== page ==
The various dogmas of institutional Christianity – like, for instance, the doctrine of the Trinity, or of the Immaculate Conception – just do not impinge; I neither believe nor disbelieve them, and feel no inclination to defend or denounce them. I find them perfectly comprehensible, perfectly harmless, and - as far as I'm concerned - totally without significance. Nor does the historicity of the Gospels' account of Christ's birth, life and death worry me at all. If, tomorrow, someone were to unearth another Dead Sea Scroll proving that, in earthly terms, the traditional Christian story just didn't happen in that way at that time, it wouldn't disturb my attitude to Christianity at all. Legends, in any case, seem to me more relevant to our human situation, and in that sense more 'factual', than history, which is really only the propaganda of the victor. Thus - by way of example - I find the Book of Genesis, considered as legend, infinitely more prescient on the subject of the origins and subsequent unfolding of our human story than, say, the theory of evolution, considered as fact.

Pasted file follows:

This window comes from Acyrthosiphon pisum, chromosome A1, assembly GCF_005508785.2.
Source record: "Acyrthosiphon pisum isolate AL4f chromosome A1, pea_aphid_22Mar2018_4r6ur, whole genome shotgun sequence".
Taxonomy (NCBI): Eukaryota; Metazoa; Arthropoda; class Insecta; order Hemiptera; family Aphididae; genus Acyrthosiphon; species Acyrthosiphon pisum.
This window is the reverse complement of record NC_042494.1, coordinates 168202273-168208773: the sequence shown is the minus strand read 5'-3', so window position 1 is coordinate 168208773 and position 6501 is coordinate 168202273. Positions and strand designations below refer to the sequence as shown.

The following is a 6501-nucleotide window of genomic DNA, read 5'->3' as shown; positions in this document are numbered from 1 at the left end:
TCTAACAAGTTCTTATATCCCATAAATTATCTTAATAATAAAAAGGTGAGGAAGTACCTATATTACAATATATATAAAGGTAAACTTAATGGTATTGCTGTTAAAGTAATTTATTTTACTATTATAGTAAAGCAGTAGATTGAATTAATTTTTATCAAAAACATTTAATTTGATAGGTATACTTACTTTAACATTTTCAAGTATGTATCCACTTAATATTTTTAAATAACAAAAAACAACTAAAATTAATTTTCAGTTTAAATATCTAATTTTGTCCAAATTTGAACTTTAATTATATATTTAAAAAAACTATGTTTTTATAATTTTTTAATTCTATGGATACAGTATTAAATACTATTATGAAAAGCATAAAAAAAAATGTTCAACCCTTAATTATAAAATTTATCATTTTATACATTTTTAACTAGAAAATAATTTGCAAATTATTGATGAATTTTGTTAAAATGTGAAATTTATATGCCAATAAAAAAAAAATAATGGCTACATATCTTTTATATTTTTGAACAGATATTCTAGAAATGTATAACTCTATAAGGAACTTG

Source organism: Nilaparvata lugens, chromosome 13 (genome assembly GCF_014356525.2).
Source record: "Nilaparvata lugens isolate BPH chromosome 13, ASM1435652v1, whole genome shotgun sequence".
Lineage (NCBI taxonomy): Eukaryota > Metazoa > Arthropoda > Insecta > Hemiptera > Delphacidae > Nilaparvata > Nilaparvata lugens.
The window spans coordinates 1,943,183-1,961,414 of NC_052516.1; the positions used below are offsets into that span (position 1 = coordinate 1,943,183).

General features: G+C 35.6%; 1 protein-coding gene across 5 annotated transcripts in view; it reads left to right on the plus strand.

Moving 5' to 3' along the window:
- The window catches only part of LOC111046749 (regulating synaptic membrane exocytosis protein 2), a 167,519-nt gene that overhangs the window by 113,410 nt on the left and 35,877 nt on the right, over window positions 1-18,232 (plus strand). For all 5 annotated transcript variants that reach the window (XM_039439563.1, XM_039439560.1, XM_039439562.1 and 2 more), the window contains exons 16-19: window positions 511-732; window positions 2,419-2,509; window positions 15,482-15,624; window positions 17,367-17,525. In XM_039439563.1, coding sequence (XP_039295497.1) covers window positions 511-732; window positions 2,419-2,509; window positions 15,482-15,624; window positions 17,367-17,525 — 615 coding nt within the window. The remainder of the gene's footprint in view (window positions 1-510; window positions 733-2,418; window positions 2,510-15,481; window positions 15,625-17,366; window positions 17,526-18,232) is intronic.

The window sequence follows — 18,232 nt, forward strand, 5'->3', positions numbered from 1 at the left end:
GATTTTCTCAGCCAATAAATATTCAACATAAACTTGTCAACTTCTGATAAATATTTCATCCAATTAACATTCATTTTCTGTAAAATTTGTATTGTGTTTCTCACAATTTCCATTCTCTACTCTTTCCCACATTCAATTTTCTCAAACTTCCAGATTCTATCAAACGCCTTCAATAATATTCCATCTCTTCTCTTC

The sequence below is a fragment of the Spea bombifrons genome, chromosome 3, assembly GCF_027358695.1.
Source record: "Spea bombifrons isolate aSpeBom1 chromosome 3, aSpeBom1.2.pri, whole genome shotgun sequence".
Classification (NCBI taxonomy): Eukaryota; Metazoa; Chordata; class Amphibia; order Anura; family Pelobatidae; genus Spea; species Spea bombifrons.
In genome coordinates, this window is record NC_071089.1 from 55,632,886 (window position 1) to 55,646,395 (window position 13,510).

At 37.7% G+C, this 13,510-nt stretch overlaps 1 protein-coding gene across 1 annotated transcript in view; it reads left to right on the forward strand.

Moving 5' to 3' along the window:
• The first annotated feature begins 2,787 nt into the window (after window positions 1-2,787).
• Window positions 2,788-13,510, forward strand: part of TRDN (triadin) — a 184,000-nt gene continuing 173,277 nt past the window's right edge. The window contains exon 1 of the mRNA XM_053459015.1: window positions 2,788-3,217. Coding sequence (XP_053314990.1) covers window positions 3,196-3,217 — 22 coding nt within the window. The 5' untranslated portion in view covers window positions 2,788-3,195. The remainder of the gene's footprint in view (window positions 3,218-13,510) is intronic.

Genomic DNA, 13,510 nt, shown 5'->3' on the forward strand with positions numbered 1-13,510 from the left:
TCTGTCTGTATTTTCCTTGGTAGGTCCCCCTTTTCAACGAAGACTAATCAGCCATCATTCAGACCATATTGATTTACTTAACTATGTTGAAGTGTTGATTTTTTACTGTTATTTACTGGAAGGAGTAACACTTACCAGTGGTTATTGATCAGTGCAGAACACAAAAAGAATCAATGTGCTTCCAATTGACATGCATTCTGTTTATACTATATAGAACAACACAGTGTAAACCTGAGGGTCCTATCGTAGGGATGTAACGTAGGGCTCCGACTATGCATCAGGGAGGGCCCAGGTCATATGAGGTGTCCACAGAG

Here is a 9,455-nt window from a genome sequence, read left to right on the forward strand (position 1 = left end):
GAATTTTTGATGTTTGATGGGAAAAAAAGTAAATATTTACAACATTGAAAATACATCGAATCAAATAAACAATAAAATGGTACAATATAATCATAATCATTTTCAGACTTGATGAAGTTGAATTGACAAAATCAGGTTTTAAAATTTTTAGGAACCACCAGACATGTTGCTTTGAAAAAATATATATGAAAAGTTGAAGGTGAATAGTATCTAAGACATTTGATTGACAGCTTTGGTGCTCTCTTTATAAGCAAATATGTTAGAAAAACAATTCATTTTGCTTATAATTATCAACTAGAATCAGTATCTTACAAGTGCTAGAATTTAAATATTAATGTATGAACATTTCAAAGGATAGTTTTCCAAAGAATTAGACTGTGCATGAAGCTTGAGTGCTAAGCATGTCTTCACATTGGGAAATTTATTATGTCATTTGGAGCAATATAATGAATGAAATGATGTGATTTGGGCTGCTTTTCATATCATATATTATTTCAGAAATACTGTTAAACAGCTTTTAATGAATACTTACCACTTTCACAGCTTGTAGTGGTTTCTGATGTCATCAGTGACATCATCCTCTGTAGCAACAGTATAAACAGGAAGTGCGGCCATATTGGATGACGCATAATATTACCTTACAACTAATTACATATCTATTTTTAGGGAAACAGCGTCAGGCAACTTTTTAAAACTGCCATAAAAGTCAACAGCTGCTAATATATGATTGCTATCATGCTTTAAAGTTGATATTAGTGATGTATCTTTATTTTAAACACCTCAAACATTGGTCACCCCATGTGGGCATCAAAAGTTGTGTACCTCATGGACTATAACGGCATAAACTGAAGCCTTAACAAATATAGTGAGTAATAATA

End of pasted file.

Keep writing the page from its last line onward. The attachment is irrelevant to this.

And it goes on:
Clearly there is plenty in this to say 'hang on a minute' to, but for now I just want to emphasise Muggeridge's absolutism. Jesus's birth is absolutely the most important event in Western, or perhaps human, history, just as the Genesis origin story [stories, in fact] is infinitely more important to our understanding of the human story than Darwin's Origin of Species, which [we can be absolutely sure!] Muggeridge never opened in his life.